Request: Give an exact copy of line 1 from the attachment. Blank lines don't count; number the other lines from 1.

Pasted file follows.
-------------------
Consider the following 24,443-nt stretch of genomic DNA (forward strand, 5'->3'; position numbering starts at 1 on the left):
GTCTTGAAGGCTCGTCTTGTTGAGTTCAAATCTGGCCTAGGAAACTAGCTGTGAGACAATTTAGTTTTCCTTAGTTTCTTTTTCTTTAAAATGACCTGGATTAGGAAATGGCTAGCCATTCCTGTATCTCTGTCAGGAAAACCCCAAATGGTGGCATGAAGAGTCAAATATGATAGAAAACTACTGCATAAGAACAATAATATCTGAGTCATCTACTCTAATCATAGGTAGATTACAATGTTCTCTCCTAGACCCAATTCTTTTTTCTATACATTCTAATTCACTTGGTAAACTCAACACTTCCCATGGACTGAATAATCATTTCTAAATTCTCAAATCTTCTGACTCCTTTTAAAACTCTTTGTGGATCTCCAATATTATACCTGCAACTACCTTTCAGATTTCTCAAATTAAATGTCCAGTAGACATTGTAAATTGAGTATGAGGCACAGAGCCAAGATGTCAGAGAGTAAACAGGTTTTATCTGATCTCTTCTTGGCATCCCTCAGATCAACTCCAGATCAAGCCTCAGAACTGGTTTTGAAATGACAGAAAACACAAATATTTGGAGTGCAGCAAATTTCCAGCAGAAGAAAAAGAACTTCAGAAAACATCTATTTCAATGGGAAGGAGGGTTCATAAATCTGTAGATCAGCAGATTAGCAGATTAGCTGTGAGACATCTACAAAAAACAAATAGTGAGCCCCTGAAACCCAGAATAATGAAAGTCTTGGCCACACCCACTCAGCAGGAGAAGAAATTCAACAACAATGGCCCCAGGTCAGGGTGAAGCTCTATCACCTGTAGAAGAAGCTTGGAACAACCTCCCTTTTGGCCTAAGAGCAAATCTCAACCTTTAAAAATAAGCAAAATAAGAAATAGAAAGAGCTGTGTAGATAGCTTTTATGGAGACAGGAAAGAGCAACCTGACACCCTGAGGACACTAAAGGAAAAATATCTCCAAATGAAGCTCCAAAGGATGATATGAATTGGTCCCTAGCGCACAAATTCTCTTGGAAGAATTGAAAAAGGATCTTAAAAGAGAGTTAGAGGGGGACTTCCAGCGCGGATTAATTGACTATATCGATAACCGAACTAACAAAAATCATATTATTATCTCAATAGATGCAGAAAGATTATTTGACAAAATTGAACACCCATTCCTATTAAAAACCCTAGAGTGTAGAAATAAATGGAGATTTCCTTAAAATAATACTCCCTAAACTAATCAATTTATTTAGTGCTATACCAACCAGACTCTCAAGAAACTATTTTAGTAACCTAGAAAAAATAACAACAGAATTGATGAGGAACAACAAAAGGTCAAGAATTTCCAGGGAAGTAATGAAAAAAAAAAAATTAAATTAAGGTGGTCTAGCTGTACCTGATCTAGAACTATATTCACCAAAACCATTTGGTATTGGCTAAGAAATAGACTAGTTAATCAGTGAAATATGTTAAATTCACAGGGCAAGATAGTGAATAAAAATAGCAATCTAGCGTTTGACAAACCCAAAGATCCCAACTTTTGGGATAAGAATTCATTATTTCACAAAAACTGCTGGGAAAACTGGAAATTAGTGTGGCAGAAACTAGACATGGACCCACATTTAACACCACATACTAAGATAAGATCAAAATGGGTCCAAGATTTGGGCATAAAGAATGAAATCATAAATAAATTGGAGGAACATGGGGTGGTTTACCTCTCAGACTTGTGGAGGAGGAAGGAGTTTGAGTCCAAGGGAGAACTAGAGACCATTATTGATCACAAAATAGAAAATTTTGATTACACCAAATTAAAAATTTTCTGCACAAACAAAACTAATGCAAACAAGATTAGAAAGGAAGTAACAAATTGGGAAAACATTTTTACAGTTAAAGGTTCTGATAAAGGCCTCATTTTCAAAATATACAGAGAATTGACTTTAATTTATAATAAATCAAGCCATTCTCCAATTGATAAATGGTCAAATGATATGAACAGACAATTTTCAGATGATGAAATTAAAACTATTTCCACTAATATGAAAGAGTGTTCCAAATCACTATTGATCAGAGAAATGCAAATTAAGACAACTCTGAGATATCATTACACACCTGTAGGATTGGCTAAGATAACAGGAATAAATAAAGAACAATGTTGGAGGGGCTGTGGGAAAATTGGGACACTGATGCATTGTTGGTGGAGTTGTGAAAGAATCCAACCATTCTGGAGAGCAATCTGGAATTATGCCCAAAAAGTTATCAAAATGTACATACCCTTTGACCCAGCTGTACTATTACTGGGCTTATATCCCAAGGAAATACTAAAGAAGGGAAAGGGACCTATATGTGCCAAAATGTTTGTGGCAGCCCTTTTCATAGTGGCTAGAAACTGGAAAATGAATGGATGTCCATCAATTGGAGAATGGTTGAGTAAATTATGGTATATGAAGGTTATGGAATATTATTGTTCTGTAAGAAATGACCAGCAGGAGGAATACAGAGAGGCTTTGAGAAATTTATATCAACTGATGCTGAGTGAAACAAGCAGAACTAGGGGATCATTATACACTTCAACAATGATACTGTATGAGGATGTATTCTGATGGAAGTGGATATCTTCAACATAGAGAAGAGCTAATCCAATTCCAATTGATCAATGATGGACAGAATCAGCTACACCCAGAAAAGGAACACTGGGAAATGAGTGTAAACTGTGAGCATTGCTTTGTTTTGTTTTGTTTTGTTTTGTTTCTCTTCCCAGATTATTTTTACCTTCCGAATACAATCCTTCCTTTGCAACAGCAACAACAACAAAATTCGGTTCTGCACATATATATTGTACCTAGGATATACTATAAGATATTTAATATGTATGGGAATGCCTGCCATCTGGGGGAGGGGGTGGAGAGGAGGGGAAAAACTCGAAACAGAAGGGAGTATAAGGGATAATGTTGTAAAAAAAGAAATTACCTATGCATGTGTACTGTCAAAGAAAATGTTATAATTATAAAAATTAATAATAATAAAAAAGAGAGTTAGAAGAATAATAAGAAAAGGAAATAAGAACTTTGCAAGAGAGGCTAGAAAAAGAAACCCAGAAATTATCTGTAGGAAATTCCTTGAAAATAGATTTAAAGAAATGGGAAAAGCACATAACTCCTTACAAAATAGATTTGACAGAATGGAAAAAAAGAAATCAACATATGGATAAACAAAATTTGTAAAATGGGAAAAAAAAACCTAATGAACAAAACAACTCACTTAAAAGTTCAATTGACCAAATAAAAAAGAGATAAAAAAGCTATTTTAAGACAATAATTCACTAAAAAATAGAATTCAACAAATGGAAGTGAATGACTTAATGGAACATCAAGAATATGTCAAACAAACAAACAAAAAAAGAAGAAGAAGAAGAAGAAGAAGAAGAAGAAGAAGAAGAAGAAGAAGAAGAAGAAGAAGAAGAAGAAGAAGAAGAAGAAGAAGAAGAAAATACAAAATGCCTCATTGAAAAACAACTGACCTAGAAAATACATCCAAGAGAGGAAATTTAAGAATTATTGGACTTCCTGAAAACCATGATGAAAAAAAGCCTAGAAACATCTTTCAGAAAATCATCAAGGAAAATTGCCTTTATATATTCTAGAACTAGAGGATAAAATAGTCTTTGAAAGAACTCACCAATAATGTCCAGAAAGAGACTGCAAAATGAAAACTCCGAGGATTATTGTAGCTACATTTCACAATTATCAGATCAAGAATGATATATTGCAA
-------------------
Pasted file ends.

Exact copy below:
Consider the following 24,443-nt stretch of genomic DNA (forward strand, 5'->3'; position numbering starts at 1 on the left):